Re: volatile keyword for C++ member functions

James Kanze <>
Fri, 30 Nov 2007 02:55:27 -0800 (PST)
On Nov 30, 7:52 am, Rakesh Kumar <> wrote:

  I am actually trying to get my feet in multi-threaded C++
programming. While I am aware that the C++ standard does not talk
about threads (at least, for now - in C++03) - my question is more
about the language / usage rather than any thread specific question.
Sorry - if posted my mistake.

 I understand that in C++ volatile objects ( those non-primitive type
instances qualified with 'volatile' ) can actually call only those
member functions qualified as volatile .

More precisely: given a volatile qualified lvalue, you can only
call volatile functions on it.

Similar rules affect reference binding and implicit pointer
conversions. A volatile lvalue can only be bound to a reference
to volatile, and a volatile pointer will not convert implicitly
to a non-volatile one.

  But there is also a construct - const_cast< T *> (p) , that can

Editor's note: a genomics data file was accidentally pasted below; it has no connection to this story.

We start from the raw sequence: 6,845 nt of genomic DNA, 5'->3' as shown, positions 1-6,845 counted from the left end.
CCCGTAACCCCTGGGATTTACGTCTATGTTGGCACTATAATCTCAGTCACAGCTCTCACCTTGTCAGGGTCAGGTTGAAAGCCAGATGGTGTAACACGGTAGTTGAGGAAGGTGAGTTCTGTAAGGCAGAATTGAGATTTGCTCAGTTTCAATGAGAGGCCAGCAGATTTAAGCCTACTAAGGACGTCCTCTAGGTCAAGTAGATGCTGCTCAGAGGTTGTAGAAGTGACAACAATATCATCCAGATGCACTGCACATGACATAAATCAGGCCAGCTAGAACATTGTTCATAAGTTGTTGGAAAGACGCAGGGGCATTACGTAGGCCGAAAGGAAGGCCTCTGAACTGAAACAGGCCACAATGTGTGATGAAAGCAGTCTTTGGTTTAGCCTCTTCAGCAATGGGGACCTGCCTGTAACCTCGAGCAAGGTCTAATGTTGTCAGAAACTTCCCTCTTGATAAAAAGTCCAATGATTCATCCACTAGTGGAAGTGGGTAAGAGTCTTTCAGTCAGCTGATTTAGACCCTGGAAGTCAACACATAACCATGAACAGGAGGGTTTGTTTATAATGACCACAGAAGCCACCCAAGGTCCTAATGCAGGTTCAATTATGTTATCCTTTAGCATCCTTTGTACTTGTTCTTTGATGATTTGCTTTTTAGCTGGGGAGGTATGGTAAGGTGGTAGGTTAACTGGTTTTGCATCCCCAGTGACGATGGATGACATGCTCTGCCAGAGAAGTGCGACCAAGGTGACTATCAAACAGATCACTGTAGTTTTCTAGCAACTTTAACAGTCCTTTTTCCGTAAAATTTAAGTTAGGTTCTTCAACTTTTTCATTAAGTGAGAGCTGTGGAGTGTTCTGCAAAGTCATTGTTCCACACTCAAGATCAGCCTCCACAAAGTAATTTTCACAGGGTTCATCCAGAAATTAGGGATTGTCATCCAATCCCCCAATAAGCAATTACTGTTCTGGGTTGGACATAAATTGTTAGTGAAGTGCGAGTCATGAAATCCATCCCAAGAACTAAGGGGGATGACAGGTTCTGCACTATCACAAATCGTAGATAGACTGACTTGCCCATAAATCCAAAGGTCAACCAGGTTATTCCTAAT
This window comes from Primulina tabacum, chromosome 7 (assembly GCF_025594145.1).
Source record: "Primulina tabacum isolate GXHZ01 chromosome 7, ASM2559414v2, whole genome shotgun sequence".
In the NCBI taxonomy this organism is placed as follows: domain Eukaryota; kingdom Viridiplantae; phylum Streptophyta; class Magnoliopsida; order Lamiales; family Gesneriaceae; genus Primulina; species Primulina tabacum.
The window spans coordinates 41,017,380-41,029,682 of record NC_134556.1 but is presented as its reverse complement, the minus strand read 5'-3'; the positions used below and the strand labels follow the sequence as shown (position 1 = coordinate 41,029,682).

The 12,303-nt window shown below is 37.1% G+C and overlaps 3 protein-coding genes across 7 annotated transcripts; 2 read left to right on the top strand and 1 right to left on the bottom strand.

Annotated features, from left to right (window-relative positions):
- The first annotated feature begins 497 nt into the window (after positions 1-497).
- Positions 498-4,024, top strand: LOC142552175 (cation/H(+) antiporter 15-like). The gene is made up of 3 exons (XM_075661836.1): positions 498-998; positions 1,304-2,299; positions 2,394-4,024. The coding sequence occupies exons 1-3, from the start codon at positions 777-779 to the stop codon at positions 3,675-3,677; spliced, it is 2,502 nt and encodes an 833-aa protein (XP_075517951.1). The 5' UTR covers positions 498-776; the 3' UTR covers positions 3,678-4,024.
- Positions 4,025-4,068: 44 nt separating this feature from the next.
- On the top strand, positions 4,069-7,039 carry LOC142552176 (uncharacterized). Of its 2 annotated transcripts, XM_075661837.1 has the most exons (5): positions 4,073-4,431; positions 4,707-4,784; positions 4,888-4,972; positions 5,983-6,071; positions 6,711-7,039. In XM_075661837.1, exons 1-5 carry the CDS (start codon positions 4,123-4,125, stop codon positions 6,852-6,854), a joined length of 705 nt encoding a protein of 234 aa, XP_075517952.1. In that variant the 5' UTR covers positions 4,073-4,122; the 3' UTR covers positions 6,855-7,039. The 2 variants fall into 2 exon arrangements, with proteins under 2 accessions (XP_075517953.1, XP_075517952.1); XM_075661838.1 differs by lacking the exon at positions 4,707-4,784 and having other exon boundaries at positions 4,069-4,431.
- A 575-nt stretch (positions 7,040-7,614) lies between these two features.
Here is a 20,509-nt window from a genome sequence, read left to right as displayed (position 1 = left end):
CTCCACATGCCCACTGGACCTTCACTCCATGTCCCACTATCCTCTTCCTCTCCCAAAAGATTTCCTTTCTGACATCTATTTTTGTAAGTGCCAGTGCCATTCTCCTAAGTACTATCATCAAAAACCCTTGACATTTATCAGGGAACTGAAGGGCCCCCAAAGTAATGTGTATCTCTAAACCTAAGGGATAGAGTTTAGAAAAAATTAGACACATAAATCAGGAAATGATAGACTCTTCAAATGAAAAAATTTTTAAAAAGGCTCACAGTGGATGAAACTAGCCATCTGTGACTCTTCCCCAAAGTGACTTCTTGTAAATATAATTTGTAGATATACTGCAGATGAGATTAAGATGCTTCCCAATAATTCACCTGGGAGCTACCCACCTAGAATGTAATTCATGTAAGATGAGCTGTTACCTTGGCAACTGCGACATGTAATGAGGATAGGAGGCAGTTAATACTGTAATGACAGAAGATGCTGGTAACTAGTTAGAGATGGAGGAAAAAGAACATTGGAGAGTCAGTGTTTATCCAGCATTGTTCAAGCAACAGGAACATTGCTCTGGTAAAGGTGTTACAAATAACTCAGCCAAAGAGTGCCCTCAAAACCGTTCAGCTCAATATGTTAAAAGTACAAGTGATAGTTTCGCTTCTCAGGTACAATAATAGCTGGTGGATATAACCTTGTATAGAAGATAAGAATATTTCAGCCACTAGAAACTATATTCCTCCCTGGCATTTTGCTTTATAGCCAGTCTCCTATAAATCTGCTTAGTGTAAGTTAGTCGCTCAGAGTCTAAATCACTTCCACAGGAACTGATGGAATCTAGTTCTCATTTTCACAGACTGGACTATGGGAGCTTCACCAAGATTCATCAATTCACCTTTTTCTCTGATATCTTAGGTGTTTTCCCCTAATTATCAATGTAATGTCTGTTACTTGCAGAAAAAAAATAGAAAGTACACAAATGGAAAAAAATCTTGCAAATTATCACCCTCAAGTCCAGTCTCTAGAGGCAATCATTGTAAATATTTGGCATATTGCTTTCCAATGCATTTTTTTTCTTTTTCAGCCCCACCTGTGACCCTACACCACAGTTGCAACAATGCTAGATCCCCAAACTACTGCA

convert a volatile object pointer to constant pointer that can be used
to invoke non-volatile methods on the class.

The same rules apply as for const. If the actual object is
volatile, and it is accessed through a non-volatile lvalue, the
results are undefined behavior.

Thus, for example:

    Toto volatile t1 ;
    Toto t2 ;

    void f( Toto volatile& t )
        const_cast< Toto& >( t ).someFunction() ;

    // ...
    f( t1 ) ; // causes undefined behavior
    f( t2 ) ; // no problem, according to the standard.

  That being the case - what would be the significance of the
'volatile' keyword qualified for c++ member functions in particular -
if we are able to invoke the non-volatile functions by casting. Am I
missing a design picture here.

What is the signification of const, given that you can invoke
non-const functions by casting? The rules are the same.

More to the point, since you started out by talking about
threading: what is the significance of volatile with regards to
threading? Posix makes no guarantees concerning volatile and
threading; I don't know what Windows "guarantees", but the
current VC++ compiler doesn't generate anything that could
possibly be useful for threading. (Andrei once wrote an article
in which he used volatile to ensure correctly locked accesses,
but his code worked not because it used any of volatiles
semantics, but because it exploited the way volatile works in
the type system.)

James Kanze (GABI Software)
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